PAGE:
Saturday, November 17, 2012

So What If He's Innocent. We've Got Rules To Obey.

Here's the deal. 

Jonathan Montgomery did not sexually assault Elizabeth Coast.  That wouldn't be newsworthy (I mean, lots of people didn't sexually assault her; in fact, if I read the news story right, nobody did), except that Montgomery has been in prison for 4 1/2 years for the non-crime.  Mila Mimica and Andy Fox tell the story for WAVY.

Jonathan Montgomery was sentenced by Hampton judge Randolph West to 7.5 years in prison in 2008 for the 2000 sexual assault of Elizabeth Coast. Last week, West tossed Montgomery's conviction on the grounds that Coast had fabricated the assault story.

It was learned that Coast, who worked with the Hampton Police Division, confessed to a detective 'that she lied about a sexual assault... lied at the trial... and sent an innocent man to jail."

Coast has been charged with perjury.
Happy ending.

Or not.

See, what's supposed to happen now, actually what was supposed to happen a week ago, is that the wholly innocent Jonathan Montgomery, the man who's served well over 4 years in prison for a crime that did not occur, should be released from prison with apologies and best wishes and what can we do to make up for this.

He got the apology from Judge West.  He got the order from Judge West to let him out of prison.

What he didn't get was out of prison.  Because the Attorney General of the Commonwealth of Virginia, Ken Cuccinelli, says they can't let the innocent guy out.  Not that he isn't innocent or anything.  Just that the judge didn't have the authority (the legal word is jurisdiction) to find him innocent and free him.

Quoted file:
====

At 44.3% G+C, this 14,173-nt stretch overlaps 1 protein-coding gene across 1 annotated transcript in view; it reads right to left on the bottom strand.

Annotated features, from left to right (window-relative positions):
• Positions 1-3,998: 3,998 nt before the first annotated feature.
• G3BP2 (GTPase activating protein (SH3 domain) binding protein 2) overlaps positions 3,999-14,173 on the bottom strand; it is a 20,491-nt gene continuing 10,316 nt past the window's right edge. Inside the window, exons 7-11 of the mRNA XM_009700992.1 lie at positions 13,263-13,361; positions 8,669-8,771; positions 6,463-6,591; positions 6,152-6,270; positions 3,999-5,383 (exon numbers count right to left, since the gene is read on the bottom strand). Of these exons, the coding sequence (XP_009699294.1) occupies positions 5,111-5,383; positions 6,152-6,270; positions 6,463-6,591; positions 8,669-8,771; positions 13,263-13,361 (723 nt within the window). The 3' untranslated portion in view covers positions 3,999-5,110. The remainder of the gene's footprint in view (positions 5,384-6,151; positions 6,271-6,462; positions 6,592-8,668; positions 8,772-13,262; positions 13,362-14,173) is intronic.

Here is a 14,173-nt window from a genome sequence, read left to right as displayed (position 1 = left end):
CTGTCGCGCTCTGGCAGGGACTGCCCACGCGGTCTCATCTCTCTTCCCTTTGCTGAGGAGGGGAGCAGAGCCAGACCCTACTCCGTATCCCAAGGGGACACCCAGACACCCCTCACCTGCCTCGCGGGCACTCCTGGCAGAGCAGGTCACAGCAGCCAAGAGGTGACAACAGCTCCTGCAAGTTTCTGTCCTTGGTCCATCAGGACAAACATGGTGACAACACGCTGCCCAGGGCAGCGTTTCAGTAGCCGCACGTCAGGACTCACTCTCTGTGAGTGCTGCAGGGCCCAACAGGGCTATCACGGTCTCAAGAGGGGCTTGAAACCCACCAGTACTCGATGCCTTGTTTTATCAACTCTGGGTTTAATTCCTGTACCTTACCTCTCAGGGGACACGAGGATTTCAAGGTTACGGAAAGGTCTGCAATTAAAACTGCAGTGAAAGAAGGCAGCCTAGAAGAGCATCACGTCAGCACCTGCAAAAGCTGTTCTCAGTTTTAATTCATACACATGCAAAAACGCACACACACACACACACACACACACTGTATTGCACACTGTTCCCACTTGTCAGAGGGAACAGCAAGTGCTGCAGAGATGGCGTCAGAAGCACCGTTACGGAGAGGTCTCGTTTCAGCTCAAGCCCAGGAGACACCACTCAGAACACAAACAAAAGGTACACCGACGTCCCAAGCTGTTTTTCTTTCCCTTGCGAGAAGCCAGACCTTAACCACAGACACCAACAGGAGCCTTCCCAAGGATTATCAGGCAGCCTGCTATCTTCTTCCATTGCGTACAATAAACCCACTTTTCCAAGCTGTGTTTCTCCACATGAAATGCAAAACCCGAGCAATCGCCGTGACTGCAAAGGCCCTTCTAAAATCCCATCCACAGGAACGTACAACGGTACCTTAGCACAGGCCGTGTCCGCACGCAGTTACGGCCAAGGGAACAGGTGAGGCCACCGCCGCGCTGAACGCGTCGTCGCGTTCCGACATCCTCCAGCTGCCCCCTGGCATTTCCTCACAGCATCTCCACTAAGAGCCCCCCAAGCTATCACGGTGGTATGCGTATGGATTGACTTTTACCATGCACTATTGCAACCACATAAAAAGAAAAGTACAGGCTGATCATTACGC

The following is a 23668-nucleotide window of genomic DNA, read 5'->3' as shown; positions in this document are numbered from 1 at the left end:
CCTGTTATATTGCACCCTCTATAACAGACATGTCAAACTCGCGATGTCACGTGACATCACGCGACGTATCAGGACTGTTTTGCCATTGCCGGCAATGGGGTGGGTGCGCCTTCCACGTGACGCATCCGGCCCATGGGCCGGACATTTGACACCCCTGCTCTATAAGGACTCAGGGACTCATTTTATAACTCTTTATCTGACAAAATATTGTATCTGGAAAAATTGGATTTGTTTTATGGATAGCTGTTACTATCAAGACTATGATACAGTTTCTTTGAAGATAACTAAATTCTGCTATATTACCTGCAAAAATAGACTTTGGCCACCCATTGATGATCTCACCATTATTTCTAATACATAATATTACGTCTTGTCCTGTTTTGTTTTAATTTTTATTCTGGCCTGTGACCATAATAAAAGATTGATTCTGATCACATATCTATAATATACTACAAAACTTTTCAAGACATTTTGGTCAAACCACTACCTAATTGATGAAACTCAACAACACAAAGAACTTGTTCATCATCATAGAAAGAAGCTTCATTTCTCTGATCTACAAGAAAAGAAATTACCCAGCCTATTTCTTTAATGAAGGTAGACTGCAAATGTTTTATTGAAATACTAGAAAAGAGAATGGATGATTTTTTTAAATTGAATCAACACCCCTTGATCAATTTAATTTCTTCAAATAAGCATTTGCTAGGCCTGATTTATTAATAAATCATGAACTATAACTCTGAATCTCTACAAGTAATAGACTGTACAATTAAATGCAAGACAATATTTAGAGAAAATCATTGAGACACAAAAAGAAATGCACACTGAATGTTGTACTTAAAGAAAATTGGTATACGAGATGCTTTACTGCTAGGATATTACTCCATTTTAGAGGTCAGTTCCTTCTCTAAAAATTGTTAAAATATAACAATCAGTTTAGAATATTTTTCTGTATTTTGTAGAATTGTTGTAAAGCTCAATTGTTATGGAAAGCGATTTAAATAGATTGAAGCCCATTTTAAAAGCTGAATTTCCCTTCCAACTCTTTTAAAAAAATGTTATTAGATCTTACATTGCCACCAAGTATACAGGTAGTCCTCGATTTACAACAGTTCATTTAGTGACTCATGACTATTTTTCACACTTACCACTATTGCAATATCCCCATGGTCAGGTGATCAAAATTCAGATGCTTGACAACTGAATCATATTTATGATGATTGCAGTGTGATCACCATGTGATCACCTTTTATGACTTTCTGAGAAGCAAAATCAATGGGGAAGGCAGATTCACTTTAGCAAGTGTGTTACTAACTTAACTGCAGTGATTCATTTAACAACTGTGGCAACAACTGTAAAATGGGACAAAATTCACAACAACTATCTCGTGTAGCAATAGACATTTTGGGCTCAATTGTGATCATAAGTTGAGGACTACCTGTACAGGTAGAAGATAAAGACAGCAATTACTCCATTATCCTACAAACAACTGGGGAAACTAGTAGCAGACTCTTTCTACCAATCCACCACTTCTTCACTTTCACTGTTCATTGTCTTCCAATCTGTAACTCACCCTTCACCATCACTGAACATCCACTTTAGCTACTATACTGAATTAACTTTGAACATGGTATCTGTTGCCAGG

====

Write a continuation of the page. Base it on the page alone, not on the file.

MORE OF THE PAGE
Even though he's innocent.  Even though there was no crime.

The problem is that it's been more than 21 days since Montgomery was convicted.  Which means he has to stay in prison even though he's innocent, even though there was no crime.
"Virginia law will not allow the immediate release of Mr. Montgomery, and the attorney general is obligated to follow the law," said Brian Gottstein, the attorney general's director of communication. "Our research shows that the order from the trial court to vacate the three and a half year-old conviction appears void on its face, as the trial court does not have jurisdiction to enter the order according to Virginia's 21-day rule. Authority to get around the rule -- to pardon or commute the sentence -- does not rest with the attorney general."
Rules, after all, are rules. I mean, think what might happen if Virginia started letting innocent people out of prison right and left just because they're innocent?   Then Texas might have to let Megan Winfrey go even though she acted suspiciously.  Then the feds would have to do it.  Soon innocent folk all across the country would insist that they should be let out of prison.

Before you know it, we'd conclude that only the guilty should be punished.  And that maybe close enough for government work isn't really close enough for government work.

Oh my stars and whiskers!

H/t Radley Balko

1 comment:

  1. Shaking my head in disappointment. Of course, where will we be without the rules, eh? Not that they are ruining another man's life or something.